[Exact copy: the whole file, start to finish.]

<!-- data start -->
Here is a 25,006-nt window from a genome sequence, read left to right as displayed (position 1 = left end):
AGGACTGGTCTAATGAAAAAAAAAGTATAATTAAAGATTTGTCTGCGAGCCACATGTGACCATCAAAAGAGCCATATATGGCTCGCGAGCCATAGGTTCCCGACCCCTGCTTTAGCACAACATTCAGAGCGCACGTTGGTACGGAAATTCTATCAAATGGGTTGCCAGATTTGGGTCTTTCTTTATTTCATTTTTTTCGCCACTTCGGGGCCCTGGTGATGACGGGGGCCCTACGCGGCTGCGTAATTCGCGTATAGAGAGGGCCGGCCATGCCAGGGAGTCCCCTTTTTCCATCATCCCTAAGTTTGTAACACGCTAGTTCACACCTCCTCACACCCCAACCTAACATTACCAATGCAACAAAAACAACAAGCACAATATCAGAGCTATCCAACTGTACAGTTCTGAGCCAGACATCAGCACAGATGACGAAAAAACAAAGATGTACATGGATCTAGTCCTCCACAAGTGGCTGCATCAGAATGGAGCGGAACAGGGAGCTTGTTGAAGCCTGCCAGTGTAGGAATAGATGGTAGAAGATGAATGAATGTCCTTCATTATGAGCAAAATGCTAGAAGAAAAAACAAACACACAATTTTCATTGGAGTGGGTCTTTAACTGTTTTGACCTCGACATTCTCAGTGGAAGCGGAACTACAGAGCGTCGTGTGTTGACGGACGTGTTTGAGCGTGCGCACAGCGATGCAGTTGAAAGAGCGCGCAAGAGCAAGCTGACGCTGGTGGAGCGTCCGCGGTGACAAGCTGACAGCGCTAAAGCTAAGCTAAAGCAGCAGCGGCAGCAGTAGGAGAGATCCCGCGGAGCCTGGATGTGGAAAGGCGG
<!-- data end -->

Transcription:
Here is a 25,006-nt window from a genome sequence, read left to right as displayed (position 1 = left end):
AGGACTGGTCTAATGAAAAAAAAAGTATAATTAAAGATTTGTCTGCGAGCCACATGTGACCATCAAAAGAGCCATATATGGCTCGCGAGCCATAGGTTCCCGACCCCTGCTTTAGCACAACATTCAGAGCGCACGTTGGTACGGAAATTCTATCAAATGGGTTGCCAGATTTGGGTCTTTCTTTATTTCATTTTTTTCGCCACTTCGGGGCCCTGGTGATGACGGGGGCCCTACGCGGCTGCGTAATTCGCGTATAGAGAGGGCCGGCCATGCCAGGGAGTCCCCTTTTTCCATCATCCCTAAGTTTGTAACACGCTAGTTCACACCTCCTCACACCCCAACCTAACATTACCAATGCAACAAAAACAACAAGCACAATATCAGAGCTATCCAACTGTACAGTTCTGAGCCAGACATCAGCACAGATGACGAAAAAACAAAGATGTACATGGATCTAGTCCTCCACAAGTGGCTGCATCAGAATGGAGCGGAACAGGGAGCTTGTTGAAGCCTGCCAGTGTAGGAATAGATGGTAGAAGATGAATGAATGTCCTTCATTATGAGCAAAATGCTAGAAGAAAAAACAAACACACAATTTTCATTGGAGTGGGTCTTTAACTGTTTTGACCTCGACATTCTCAGTGGAAGCGGAACTACAGAGCGTCGTGTGTTGACGGACGTGTTTGAGCGTGCGCACAGCGATGCAGTTGAAAGAGCGCGCAAGAGCAAGCTGACGCTGGTGGAGCGTCCGCGGTGACAAGCTGACAGCGCTAAAGCTAAGCTAAAGCAGCAGCGGCAGCAGTAGGAGAGATCCCGCGGAGCCTGGATGTGGAAAGGCGG